So the right to private property is a) by no means self-evident and b) too broad of a category to talk about meaningfully, other than as a means of differentiating socialists from the rest of us. The right to private property is no more “fundamental and unchanging” than is belief in God or traditional marriage: it is, rather, the subject of sharp disagreement which cannot possibly be resolved apart from historical development — supreme court decisions, social movements, wars, technological advances, and so on.

    As for tradition, I would agree entirely. Catholic tradition cuts both ways, as you suggest: it is, on the one hand, a hindrance to human progress insofar as it remains staunchly opposed to gay equality and rights (something I’ve written about occasionally on this blog); on the other hand, doctrines of Catholic social thought such as subsidiarity and the preferential option for the poor are (in my view, at least) a great boon to human progress. I would also wholeheartedly concur with your view that “It’s the job of man to determine, with every generation, which traditions are actually holding us back and which ones are saving us from ourselves…that is the endless debate we really are having.”

    (A quick note on freedom of want: want, in the archaic sense used by FDR does not mean “desire” but “lacking in some necessity” — not having access to basic goods like food, shelter, health care, etc.)

    • July 6, 2010 11:11 pm

      Re: “I’m not sure how it is possible for an atheist to arrive at the position that rights are ‘fundamental and unchanging.'”

      I’m not quite sure how that makes a bit of difference. As I said before, history has shown that man has striven for such “fundamental rights” as freedom from servitude, the right to reap the fruits of their labour, etc.

      Re: Property Rights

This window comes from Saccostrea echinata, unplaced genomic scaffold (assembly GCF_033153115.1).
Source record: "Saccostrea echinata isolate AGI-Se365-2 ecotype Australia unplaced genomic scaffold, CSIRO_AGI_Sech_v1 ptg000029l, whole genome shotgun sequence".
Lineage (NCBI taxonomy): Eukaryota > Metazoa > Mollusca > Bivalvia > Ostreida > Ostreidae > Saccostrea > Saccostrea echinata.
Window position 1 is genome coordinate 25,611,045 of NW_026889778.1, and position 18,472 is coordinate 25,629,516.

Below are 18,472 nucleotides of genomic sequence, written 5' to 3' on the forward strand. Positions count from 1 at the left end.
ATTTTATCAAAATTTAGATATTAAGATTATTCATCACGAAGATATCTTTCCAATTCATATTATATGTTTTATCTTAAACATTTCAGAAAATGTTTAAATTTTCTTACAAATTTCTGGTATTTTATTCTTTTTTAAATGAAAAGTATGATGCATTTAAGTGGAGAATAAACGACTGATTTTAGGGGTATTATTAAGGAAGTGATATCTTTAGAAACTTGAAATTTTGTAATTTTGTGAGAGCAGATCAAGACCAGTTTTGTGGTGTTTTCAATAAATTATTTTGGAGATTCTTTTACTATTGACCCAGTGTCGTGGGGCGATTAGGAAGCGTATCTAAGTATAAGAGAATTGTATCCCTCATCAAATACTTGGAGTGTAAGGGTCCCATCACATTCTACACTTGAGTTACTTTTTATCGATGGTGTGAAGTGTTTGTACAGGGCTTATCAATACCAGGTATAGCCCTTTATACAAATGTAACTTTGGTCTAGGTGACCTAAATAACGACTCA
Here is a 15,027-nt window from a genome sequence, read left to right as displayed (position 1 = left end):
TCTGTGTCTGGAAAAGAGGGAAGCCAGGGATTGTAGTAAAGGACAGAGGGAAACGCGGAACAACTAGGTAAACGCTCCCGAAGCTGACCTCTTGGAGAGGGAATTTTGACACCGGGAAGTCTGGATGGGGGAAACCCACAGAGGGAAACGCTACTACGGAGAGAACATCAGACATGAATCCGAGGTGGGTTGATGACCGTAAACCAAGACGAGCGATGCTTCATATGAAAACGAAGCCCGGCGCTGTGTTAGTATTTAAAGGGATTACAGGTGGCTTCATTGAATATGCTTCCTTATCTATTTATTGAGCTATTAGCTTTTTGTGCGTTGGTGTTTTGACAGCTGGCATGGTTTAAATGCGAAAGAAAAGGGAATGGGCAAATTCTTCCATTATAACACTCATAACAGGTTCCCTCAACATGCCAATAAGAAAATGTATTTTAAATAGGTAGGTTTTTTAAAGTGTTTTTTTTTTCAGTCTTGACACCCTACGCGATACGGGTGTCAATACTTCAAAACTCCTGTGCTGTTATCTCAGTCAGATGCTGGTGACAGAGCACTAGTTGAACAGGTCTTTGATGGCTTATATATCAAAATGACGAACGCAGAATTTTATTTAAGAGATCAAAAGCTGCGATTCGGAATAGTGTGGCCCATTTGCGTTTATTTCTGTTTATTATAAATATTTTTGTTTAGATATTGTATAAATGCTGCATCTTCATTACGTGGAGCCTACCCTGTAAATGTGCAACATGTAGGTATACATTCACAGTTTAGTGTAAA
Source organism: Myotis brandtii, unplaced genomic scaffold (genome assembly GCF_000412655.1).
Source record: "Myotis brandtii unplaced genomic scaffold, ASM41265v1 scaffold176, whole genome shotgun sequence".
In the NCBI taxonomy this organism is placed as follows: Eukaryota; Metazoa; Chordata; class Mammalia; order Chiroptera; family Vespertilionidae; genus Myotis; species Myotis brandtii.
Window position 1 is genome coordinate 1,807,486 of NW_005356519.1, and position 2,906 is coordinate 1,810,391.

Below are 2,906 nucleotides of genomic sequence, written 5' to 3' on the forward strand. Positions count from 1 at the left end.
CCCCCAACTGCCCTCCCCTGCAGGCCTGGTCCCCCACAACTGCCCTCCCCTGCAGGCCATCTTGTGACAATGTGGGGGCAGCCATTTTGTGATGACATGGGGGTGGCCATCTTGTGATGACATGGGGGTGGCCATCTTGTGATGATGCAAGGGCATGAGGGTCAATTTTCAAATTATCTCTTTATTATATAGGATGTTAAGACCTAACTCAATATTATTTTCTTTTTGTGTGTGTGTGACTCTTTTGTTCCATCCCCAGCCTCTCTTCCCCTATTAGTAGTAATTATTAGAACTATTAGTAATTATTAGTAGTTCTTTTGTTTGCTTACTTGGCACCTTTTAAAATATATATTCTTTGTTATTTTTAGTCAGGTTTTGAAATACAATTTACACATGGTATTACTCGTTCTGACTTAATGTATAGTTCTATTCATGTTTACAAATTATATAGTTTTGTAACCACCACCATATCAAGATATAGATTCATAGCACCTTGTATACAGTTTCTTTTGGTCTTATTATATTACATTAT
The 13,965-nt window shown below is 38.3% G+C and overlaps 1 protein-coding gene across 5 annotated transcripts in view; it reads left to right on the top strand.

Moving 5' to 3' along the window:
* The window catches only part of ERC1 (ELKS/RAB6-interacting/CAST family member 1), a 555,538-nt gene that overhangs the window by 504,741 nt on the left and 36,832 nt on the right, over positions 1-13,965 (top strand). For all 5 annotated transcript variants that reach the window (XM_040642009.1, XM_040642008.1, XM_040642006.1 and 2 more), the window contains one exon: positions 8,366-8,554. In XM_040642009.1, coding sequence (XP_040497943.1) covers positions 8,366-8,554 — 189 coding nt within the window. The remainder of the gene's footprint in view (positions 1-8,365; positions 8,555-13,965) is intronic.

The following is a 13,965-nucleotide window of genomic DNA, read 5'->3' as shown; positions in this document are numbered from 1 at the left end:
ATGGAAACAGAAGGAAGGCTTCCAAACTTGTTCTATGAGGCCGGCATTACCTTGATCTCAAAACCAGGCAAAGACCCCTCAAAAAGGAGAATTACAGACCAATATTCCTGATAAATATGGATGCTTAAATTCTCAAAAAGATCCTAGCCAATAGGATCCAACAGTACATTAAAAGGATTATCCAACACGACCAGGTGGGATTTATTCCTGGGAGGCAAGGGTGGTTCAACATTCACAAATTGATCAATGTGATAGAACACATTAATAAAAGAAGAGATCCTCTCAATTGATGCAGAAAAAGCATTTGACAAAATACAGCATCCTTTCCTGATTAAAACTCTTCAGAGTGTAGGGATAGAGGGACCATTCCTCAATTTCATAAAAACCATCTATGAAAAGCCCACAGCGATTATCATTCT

There is a reason why not everyone acknowledges property rights, because there have always been those that would rather rape, pillage and steal, rather than work for a living. It’s the socialists that want to steal, not the ones advocating private property rights. It’s the socialist that committed horrible acts of murder in the name of the social good. History has shown this to be true, however it might irk those advocating socialist ideology now.

      I do agree that it is a point of sharp disagreement. I just see it more in terms of a disagreement between the thief and the owner. A thief will always put property in terms of collective ownership, it’s in his best interest to do so.

      As for FDR’s use of want, I think your right. He did use it in that sense. But he did it because he knew the public would interpret it the the more modern sense. Just same old rhetorical style that has been used by politicians since Rome. There is a reason why they say politicians peddle snake oil.

  8. innocentsmithjournal permalink*
    July 7, 2010 7:36 pm

    So it’s an ad hominem fallacy for liberals to dismiss global warming skeptics as “funded by big oil” (per your comment on The Semipermeable Liberal Bubble), but not an ad hominem fallacy for you to dismiss socialists as “those that would rather rape, pillage and steal, rather than work for a living”?

    I’m confused.

    • July 7, 2010 9:58 pm

      I might have gone a bit overboard. I don’t dismiss Socialist because they have killed a lot of people, I dismiss them on economic grounds. Hayek and Mises showed in the Economic Calculation problem that socialist economics will never work. Lange could never come up with a refutation and his was as bright and intelligent as they come. So I dismiss socialism on it merits, not just on it’s evil, which we both know happens in all economic and political systems. The question that needs to be addressed is whether or not socialist systems favour the those evils. I think they do, since to have socialism work you have to have a strong authority or State. A strong State, with it’s concentration of power in the elite, selects for the worst types of people, which Hayek showed in Road to Serfdom chapter 10. (I don’t know if you read that or not.)

      The “rape, pillage and steal” is indicative of man, not just socialists. The entire history of man, is of two different types of peoples, those that work the land (gathering or hunting) and those that worked over those working the land (raiding and pillaging). The socialist system is at it’s core a system of taking from one group to give to another. I don’t see any difference between that and straight theft, which is why I put it in the latter category.
      I’m sure you might have a good reason for why you think we need some social programs…that’s all fine and good. That doesn’t change the fact that it’s still stealing the fruits of the labor of one group to give to another.
      I’m sure you see it differently. I’d be surprised if you didn’t see it differently and still think socialism is in anyway good. (I only say that because your defending it.)